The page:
Aphid banker plants are used to manage green peach and melon aphids. Banker plants are used to rear, release and sustain aphid parasites before aphids appear in the crop. Barley plants or wheat plants are ordered from suppliers with bird cherry oat aphids on the plants. Cherry bird oat aphids attack only monocotyledons and should not be used in greenhouses with crops such as Easter lilies, Alstroemeria, ornamental grasses, orchids, day lilies, irises, spring bulbs (tulips, daffodils), palms, onions and garlic.
It is important to plan ahead if you will be using biological controls for pest management on your spring crops. Growers that successfully use biological controls for spring crops start in propagation greenhouses at the very beginning of the crop cycle. Biological control should never be started in the middle of a crop cycle. When purchasing plant material or liners, request information on what specific pesticides were applied to the plants to ensure that no long lasting pesticide residues adversely impact the biological control agents you plan to release.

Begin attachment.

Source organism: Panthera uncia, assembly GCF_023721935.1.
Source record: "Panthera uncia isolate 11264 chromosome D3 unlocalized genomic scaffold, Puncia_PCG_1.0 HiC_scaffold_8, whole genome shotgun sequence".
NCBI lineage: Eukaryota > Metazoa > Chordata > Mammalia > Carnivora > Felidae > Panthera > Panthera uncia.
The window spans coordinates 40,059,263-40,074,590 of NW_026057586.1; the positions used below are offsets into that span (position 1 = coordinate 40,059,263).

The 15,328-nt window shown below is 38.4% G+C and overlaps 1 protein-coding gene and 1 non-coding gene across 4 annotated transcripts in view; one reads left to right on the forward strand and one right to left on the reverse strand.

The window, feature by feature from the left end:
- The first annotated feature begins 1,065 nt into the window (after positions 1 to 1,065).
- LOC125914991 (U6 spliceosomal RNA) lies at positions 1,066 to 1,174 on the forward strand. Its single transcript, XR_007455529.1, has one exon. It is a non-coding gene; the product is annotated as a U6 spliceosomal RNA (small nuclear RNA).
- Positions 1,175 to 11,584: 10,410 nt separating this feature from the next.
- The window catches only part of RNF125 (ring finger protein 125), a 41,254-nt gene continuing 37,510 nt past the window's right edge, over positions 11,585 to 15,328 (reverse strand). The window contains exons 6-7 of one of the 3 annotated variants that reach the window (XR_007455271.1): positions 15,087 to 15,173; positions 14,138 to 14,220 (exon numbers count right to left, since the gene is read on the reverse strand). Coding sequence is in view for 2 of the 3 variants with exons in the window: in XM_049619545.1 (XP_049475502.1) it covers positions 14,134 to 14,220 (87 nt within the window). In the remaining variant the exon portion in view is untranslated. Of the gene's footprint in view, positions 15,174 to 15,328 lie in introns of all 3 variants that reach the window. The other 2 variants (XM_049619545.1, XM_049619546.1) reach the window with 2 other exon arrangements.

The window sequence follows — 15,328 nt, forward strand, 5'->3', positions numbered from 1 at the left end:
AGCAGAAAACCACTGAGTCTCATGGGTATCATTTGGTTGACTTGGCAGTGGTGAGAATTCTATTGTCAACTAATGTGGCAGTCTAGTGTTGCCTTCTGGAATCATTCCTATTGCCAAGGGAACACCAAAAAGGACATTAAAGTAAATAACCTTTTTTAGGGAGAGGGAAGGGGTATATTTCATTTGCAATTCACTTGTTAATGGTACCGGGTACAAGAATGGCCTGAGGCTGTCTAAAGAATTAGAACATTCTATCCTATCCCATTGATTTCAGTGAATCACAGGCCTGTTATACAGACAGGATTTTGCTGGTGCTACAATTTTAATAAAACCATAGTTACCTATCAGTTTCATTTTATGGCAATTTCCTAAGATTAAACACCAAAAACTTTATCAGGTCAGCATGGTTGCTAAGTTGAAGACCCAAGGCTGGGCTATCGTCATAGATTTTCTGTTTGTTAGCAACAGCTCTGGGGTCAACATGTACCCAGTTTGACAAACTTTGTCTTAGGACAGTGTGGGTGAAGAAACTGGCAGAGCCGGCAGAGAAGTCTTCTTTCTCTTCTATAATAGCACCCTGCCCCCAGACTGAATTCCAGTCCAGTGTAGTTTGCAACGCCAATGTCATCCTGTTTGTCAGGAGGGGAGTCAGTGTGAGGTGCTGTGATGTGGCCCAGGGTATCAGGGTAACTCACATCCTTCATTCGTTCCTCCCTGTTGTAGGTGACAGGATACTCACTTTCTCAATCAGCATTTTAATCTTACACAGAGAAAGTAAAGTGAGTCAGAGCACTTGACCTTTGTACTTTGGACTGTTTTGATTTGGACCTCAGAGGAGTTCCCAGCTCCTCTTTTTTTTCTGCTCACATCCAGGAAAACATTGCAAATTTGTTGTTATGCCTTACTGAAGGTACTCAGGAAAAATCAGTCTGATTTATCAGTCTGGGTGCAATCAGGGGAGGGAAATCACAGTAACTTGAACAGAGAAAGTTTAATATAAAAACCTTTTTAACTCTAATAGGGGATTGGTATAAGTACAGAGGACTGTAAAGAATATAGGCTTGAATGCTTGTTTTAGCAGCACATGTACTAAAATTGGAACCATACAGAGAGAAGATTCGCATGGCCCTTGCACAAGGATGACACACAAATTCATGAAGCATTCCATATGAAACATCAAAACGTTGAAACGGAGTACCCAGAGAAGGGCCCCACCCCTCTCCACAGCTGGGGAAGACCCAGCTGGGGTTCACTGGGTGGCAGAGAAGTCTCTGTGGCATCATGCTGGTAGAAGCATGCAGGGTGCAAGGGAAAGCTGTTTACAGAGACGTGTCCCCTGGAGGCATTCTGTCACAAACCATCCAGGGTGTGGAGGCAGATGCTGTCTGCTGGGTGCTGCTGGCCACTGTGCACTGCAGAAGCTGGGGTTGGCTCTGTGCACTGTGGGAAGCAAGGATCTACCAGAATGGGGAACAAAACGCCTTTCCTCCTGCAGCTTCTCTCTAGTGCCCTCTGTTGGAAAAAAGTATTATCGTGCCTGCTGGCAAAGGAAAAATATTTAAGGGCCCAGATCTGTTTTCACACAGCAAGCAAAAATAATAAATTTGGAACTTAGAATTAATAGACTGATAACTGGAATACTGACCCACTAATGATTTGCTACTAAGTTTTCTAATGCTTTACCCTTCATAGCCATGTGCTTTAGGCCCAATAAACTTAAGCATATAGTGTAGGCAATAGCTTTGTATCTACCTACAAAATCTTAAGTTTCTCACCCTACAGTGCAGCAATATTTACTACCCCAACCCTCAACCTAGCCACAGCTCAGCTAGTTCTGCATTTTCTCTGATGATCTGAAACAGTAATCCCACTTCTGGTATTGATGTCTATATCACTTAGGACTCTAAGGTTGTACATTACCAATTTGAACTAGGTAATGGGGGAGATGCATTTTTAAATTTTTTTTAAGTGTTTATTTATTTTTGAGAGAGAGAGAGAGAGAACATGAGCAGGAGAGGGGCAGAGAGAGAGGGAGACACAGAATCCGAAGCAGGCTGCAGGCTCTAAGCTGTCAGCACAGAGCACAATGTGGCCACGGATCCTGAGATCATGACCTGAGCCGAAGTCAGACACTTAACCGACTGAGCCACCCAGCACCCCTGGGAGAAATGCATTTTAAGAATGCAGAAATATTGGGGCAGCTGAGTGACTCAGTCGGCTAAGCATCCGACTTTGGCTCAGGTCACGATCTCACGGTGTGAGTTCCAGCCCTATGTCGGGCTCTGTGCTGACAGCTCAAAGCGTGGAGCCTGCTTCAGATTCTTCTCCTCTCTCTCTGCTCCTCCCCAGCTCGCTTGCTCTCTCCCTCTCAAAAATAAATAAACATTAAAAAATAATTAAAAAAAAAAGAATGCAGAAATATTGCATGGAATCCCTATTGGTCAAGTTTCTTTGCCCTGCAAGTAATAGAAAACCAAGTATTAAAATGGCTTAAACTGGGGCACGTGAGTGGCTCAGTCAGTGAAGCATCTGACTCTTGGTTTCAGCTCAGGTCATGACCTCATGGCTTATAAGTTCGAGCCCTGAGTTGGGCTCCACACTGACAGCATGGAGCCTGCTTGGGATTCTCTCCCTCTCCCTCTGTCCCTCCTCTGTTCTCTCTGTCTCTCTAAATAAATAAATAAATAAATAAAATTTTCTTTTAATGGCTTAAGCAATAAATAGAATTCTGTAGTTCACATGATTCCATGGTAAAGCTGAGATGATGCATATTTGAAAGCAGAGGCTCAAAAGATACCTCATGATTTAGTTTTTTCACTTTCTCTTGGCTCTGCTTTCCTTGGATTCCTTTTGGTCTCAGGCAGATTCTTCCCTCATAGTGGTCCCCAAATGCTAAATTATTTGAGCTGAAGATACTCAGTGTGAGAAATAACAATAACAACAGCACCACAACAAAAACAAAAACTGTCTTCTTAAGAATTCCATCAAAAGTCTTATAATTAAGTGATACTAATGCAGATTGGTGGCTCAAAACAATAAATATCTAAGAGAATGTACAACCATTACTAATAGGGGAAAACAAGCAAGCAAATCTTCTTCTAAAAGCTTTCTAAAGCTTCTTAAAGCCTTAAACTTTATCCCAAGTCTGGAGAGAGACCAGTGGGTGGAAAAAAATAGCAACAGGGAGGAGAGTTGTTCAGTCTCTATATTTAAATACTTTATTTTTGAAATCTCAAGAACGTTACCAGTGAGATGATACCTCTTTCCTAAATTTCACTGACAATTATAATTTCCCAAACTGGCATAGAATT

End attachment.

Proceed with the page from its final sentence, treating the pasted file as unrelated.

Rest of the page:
Growers who purchased unrooted cuttings this season received a pest alert indicating Ralstonia solanacearum had been found on cuttings originating from Guatemala. USDA test results confirmed this. It is important to note that there are different strains of Ralstonia solanacearum.
An injector setting of 1:100 means that 1 gallon of fertilizer concentrate makes 100 gallons of final solution and does not mean that the injector is delivering 100 parts per million (ppm) nitrogen. Many injectors have a dual settings, in percent and ratio. A 1 percent setting is the same as a 1:100 ratio, a 2 percent setting is the same as a 1:50 ratio and a 0.5 percent setting is the same as a 1:200 ratio. To make the appropriate concentrate for a specific injector setting, determine the amount of fertilizer to dissolve per gallon of water.